a wolff in swan’s clothing – part II

quoting at length from the composer’s diary… conducting without a written score… groaning and gesticulating with passion during the wondrous finale… um, it was perfectly clear on monday night that guest conductor *hugh wolff is in the midst of a torrid and long-term love affair with the fifth symphony of jean sibelius.  (and after listening to the work every day for a couple weeks at the home office, ol’ beavey is beginning to share the maestro’s passion.)  the symphony opens in a rather quiet, meditative mood that is 100% sibelius through and through ~ an undulating orchestral sea whose waves crest and fall unpredictably, tiny bits of musical fragments bobbing near its surface.  at one point, carin’s ruminating bassoon atop anxious violins almost threw this rodent’s tiny heart overboard.  [sigh]  and then it happens without warning: the tempo suddenly picks up and solidifies the band in a glorious finnish jig, flirting with intricate counterpoint melodies and chugging along until those with brass in hand close the movement in an eruption of pure joy.  [wowee!]  perhaps sensing listeners would need a moment to collect themselves after such a revelation, uncle jean’s middle section is wonderfully sedate, featuring plucked strings to calm our hearts like a clock’s tick tock.  this auditory rest stop is brief, though, and a burst of timpani signals to everyone holding a violin, viola, cello, or bass that it is now time to bring home the finale.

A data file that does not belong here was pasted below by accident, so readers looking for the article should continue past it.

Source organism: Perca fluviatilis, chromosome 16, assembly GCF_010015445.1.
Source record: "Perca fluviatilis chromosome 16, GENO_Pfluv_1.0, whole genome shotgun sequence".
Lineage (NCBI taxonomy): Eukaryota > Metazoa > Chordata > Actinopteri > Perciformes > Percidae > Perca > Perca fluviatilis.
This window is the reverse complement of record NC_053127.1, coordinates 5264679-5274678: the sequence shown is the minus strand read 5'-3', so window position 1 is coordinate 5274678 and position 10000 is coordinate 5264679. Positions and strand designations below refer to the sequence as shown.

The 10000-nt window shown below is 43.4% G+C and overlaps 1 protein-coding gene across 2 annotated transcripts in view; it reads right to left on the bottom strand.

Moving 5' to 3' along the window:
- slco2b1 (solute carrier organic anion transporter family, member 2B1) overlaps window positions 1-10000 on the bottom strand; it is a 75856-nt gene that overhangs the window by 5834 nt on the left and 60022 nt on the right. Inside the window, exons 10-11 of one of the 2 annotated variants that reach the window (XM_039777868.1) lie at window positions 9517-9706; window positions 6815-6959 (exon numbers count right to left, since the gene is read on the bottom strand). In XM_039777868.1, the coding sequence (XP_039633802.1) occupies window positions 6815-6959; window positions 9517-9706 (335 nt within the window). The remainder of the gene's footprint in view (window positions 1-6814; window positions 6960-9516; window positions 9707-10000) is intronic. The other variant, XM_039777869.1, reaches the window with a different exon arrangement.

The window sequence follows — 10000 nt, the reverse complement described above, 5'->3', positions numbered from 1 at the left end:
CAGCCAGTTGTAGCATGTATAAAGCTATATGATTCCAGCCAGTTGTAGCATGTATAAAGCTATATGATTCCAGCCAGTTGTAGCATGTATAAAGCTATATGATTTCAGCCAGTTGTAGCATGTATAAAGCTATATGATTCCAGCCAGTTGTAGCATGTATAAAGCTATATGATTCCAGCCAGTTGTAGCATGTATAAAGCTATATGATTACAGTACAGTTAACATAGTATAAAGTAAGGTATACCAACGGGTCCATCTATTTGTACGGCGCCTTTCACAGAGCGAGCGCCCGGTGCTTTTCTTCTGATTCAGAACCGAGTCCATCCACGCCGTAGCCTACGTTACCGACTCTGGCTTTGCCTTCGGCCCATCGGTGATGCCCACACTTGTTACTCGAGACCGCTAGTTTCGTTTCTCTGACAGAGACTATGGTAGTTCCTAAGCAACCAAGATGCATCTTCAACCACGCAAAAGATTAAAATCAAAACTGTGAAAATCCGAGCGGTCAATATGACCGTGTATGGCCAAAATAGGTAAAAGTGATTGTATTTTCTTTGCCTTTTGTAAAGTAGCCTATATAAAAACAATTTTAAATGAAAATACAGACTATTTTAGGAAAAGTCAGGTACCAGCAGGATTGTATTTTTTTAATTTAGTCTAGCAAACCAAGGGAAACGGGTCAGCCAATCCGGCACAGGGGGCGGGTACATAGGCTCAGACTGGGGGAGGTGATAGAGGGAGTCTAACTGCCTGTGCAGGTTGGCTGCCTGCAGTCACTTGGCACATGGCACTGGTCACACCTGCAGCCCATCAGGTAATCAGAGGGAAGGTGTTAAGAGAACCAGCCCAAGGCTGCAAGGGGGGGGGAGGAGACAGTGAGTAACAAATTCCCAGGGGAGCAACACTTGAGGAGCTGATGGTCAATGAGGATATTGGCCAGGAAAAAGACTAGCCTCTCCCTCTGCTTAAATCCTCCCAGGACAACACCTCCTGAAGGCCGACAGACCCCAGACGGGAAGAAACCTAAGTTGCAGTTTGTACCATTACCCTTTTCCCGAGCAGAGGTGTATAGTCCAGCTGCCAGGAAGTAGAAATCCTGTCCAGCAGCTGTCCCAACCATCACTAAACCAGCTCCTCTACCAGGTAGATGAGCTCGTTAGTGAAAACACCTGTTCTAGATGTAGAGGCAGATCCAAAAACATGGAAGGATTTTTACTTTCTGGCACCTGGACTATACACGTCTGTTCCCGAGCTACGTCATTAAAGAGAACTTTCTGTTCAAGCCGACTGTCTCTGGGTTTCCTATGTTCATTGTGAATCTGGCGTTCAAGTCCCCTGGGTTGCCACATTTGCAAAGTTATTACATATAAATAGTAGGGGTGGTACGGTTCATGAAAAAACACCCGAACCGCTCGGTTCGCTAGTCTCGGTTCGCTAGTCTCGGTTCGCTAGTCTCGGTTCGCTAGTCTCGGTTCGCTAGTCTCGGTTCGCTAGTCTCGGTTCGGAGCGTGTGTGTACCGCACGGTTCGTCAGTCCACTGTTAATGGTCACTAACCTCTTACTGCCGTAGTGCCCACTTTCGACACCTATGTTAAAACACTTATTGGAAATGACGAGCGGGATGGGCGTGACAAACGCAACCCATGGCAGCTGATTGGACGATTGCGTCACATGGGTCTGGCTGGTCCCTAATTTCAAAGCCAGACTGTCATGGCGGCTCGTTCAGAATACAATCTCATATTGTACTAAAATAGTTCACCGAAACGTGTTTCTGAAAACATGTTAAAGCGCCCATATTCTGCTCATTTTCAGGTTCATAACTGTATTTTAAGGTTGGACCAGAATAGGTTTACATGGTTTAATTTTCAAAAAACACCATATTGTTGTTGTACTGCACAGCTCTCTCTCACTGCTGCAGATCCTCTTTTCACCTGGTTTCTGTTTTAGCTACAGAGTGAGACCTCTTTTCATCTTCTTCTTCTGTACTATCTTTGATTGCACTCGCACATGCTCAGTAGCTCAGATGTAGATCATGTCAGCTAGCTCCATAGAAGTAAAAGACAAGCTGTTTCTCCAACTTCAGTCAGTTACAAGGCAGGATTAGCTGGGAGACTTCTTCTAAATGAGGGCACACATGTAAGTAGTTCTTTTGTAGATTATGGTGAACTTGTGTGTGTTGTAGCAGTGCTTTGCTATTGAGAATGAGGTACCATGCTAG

[the beaver is tempted to end its review there, for what words could possibly do justice to this final movement?  what adjectives can be discovered that adequately convey its glory?  shall i relate how a grip of swans inspired the composer one fine april day?  here is one more question: how’s it going to end?  this is my unspoken query at the start of any final movement, and for me, it’s a big part of what makes classical music so engaging, so captivating, so absorbing.  (how is mozart gonna get out of this one? how will Beethoven describe triumph this time?)  gentle reader: the concluding shock and awe of sibelius #5 is nothing less than a goddamn symphonic miracle.  let’s just leave it there.]


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